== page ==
Poyntz's signature appears on 25 of the books, all printed between 1564 and 1605. The inscriptions usually feature an abbreviated form of his name, a price, a date that is often 1605 and his motto 'Potiora Spero' (I hope for better), as in the illustration below (click here for more information):
|C.3.1 - In Canticum Canticorum (Paris: 1603)|
Edward Poyntz was a member of the well known Catholic family of Iron Acton in Gloucestershire, as well as Tockington and Caerleon in Monmouthshire. He was the son of Sir Nicholas Poyntz (1537-1585) and his second wife, Lady Margaret Stanley (d. 1586), and as such has all but been ignored from official family records.
Poyntz seems to have been an active member of the Catholic community, described in a 1605 report by the High Sheriff of Herefordshire as being "altogether Jesuited". The same report connects William Morgan of Llantarnam with "Jones the Jesuit, the firebrand of all", illustrating the strong links between members of the clandestine catholic community that analysis of the Cwm library begins to unlock.
The Poyntz family were notoriously Catholic - it was said by superstitious locals that when Edward's father Sir Nicholas Poyntz died in 1585, thousands of ravens rested on his house and the nearby church where he was buried for a whole month afterwards.
Eventually my research led me to Edward Poyntz's will, made in October 1613 and proved shortly after he died in September 1615, which contained a rather significant bequest that "he bequeath all his bookes to Nicholas and John Poyntz his sonnes to be equallie parted between them." (TNA PROB 11/126)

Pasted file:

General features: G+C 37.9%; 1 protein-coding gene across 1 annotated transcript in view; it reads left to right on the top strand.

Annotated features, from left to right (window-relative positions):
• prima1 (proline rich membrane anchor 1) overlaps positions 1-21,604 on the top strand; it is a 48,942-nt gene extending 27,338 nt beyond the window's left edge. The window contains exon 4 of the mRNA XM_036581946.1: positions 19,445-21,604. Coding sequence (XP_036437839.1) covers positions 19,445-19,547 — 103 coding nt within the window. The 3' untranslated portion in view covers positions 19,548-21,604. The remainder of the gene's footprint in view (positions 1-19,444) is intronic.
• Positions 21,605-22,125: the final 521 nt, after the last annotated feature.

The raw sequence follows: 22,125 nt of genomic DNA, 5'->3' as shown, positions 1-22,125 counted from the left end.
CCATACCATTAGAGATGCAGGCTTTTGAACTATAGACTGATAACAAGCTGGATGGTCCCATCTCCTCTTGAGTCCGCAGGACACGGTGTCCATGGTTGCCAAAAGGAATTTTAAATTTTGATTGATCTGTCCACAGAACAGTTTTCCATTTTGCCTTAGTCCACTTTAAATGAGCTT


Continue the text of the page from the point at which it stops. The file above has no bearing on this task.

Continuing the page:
A bit more research revealed that his youngest son John Poyntz (1602-1671) entered the Society of Jesus a few years later, professing his four vows in 1640 having been ordained in 1633. John is more commonly known by his alias John Stephens and by his other two aliases of Campion or Scripsam, which is why the connection had not been made before with the more famous Poyntz family of Iron Acton. Jesuit records state that John Stephens (vere Poyntz) served at the College of St Francis Xavier between 1640 and 1646, which is presumably how Edward Poyntz's books ended up as part of the Cwm library.
This case casts an interesting light onto how the Cwm library may have been formed, highlighting the possibility that it is in fact composed of several personal collections, somewhat haphazardly added in to the core Jesuit collection.